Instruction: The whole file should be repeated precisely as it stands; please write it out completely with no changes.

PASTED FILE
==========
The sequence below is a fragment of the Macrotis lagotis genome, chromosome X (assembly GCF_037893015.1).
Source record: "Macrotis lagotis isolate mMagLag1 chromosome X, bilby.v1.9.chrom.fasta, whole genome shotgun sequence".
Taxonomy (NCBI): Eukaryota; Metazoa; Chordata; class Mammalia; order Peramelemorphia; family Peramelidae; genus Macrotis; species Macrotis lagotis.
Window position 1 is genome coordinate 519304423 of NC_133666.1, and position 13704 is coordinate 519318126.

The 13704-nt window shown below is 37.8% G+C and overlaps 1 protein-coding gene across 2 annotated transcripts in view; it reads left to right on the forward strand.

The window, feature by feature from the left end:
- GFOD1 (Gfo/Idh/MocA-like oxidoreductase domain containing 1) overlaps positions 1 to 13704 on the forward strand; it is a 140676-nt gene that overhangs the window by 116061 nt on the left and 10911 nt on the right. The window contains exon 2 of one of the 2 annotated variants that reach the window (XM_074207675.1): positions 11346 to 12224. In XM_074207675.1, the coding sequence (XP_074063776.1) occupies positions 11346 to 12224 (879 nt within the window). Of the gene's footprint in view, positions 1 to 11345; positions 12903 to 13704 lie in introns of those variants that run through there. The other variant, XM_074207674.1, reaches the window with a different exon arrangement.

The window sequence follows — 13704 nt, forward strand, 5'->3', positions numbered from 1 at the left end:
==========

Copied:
The sequence below is a fragment of the Macrotis lagotis genome, chromosome X (assembly GCF_037893015.1).
Source record: "Macrotis lagotis isolate mMagLag1 chromosome X, bilby.v1.9.chrom.fasta, whole genome shotgun sequence".
Taxonomy (NCBI): Eukaryota; Metazoa; Chordata; class Mammalia; order Peramelemorphia; family Peramelidae; genus Macrotis; species Macrotis lagotis.
Window position 1 is genome coordinate 519304423 of NC_133666.1, and position 13704 is coordinate 519318126.

The 13704-nt window shown below is 37.8% G+C and overlaps 1 protein-coding gene across 2 annotated transcripts in view; it reads left to right on the forward strand.

The window, feature by feature from the left end:
- GFOD1 (Gfo/Idh/MocA-like oxidoreductase domain containing 1) overlaps positions 1 to 13704 on the forward strand; it is a 140676-nt gene that overhangs the window by 116061 nt on the left and 10911 nt on the right. The window contains exon 2 of one of the 2 annotated variants that reach the window (XM_074207675.1): positions 11346 to 12224. In XM_074207675.1, the coding sequence (XP_074063776.1) occupies positions 11346 to 12224 (879 nt within the window). Of the gene's footprint in view, positions 1 to 11345; positions 12903 to 13704 lie in introns of those variants that run through there. The other variant, XM_074207674.1, reaches the window with a different exon arrangement.

The window sequence follows — 13704 nt, forward strand, 5'->3', positions numbered from 1 at the left end: